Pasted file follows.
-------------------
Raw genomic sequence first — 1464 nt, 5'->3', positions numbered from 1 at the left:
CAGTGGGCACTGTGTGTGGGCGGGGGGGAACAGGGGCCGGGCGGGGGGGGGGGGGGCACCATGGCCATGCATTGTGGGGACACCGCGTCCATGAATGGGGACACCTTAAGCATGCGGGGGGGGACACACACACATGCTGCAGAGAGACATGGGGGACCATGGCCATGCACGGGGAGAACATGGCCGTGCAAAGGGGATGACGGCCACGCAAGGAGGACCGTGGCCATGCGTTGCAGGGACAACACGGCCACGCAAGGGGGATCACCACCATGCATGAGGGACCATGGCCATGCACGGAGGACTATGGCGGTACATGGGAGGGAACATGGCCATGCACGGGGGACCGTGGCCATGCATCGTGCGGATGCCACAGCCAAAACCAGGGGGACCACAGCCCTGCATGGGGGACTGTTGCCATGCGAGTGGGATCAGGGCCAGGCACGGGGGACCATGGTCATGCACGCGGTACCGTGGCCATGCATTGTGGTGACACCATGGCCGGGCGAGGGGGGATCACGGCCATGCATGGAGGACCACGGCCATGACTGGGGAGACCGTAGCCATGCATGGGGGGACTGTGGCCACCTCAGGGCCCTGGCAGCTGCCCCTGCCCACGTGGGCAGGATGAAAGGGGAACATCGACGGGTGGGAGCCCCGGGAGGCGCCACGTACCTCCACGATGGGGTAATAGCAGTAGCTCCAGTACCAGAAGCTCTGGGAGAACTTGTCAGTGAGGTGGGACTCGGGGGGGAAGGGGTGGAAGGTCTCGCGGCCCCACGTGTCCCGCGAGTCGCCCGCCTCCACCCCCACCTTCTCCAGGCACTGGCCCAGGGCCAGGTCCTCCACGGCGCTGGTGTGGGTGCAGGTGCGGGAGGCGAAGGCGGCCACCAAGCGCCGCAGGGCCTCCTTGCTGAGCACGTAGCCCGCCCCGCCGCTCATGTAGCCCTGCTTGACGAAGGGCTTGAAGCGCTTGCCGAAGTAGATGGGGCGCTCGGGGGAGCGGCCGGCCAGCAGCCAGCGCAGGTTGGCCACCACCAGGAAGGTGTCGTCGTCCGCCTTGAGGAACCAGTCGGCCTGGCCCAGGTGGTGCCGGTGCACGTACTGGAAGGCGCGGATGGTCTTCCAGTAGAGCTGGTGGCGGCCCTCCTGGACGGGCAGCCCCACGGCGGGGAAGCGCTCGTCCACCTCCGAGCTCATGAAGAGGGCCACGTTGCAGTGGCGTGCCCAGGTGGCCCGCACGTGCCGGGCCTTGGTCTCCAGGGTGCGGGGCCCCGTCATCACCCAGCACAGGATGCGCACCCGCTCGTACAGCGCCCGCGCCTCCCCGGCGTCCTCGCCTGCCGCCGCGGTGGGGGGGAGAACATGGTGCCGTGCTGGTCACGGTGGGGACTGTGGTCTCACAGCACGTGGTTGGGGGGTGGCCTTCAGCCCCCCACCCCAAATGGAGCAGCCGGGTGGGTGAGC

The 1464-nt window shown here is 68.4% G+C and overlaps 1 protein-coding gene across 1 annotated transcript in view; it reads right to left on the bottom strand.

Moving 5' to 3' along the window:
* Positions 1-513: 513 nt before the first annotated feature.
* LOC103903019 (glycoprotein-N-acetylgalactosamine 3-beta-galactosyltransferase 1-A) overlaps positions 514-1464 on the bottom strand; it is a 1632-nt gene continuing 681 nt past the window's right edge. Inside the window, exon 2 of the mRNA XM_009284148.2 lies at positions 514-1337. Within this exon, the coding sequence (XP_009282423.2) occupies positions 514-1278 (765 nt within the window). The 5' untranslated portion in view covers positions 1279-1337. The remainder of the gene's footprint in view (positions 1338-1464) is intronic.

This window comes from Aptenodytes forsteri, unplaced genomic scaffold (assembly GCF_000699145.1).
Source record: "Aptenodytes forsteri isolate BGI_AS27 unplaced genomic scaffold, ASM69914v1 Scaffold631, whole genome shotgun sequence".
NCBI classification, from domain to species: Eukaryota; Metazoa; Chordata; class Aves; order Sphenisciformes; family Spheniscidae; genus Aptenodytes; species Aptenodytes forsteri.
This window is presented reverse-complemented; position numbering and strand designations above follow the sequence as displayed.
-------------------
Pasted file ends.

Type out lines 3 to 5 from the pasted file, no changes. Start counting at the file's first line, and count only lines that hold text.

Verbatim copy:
The 1464-nt window shown here is 68.4% G+C and overlaps 1 protein-coding gene across 1 annotated transcript in view; it reads right to left on the bottom strand.

Moving 5' to 3' along the window:
* Positions 1-513: 513 nt before the first annotated feature.